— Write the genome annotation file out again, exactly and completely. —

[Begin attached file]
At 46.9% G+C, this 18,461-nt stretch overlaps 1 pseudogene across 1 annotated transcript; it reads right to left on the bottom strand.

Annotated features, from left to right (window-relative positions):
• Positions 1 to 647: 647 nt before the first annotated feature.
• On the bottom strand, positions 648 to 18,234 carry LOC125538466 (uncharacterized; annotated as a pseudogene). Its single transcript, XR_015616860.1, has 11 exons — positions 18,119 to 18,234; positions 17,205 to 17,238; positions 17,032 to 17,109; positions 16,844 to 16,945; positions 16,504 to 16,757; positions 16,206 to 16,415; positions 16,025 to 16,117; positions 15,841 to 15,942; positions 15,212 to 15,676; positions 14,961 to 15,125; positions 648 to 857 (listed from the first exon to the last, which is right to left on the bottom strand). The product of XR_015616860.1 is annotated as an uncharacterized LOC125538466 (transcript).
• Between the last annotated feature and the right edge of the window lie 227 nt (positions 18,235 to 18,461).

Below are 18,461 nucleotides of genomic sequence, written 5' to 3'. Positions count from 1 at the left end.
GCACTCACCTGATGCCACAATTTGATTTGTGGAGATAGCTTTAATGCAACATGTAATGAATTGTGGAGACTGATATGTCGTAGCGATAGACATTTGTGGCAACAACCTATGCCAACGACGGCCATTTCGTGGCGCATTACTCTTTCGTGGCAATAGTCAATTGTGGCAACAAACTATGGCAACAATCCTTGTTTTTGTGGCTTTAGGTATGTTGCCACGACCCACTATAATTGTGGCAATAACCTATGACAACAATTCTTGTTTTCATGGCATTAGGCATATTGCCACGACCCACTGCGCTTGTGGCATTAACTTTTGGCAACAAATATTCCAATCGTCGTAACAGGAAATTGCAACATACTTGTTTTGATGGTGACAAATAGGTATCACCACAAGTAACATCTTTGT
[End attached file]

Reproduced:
At 46.9% G+C, this 18,461-nt stretch overlaps 1 pseudogene across 1 annotated transcript; it reads right to left on the bottom strand.

Annotated features, from left to right (window-relative positions):
• Positions 1 to 647: 647 nt before the first annotated feature.
• On the bottom strand, positions 648 to 18,234 carry LOC125538466 (uncharacterized; annotated as a pseudogene). Its single transcript, XR_015616860.1, has 11 exons — positions 18,119 to 18,234; positions 17,205 to 17,238; positions 17,032 to 17,109; positions 16,844 to 16,945; positions 16,504 to 16,757; positions 16,206 to 16,415; positions 16,025 to 16,117; positions 15,841 to 15,942; positions 15,212 to 15,676; positions 14,961 to 15,125; positions 648 to 857 (listed from the first exon to the last, which is right to left on the bottom strand). The product of XR_015616860.1 is annotated as an uncharacterized LOC125538466 (transcript).
• Between the last annotated feature and the right edge of the window lie 227 nt (positions 18,235 to 18,461).

Below are 18,461 nucleotides of genomic sequence, written 5' to 3'. Positions count from 1 at the left end.
GCACTCACCTGATGCCACAATTTGATTTGTGGAGATAGCTTTAATGCAACATGTAATGAATTGTGGAGACTGATATGTCGTAGCGATAGACATTTGTGGCAACAACCTATGCCAACGACGGCCATTTCGTGGCGCATTACTCTTTCGTGGCAATAGTCAATTGTGGCAACAAACTATGGCAACAATCCTTGTTTTTGTGGCTTTAGGTATGTTGCCACGACCCACTATAATTGTGGCAATAACCTATGACAACAATTCTTGTTTTCATGGCATTAGGCATATTGCCACGACCCACTGCGCTTGTGGCATTAACTTTTGGCAACAAATATTCCAATCGTCGTAACAGGAAATTGCAACATACTTGTTTTGATGGTGACAAATAGGTATCACCACAAGTAACATCTTTGT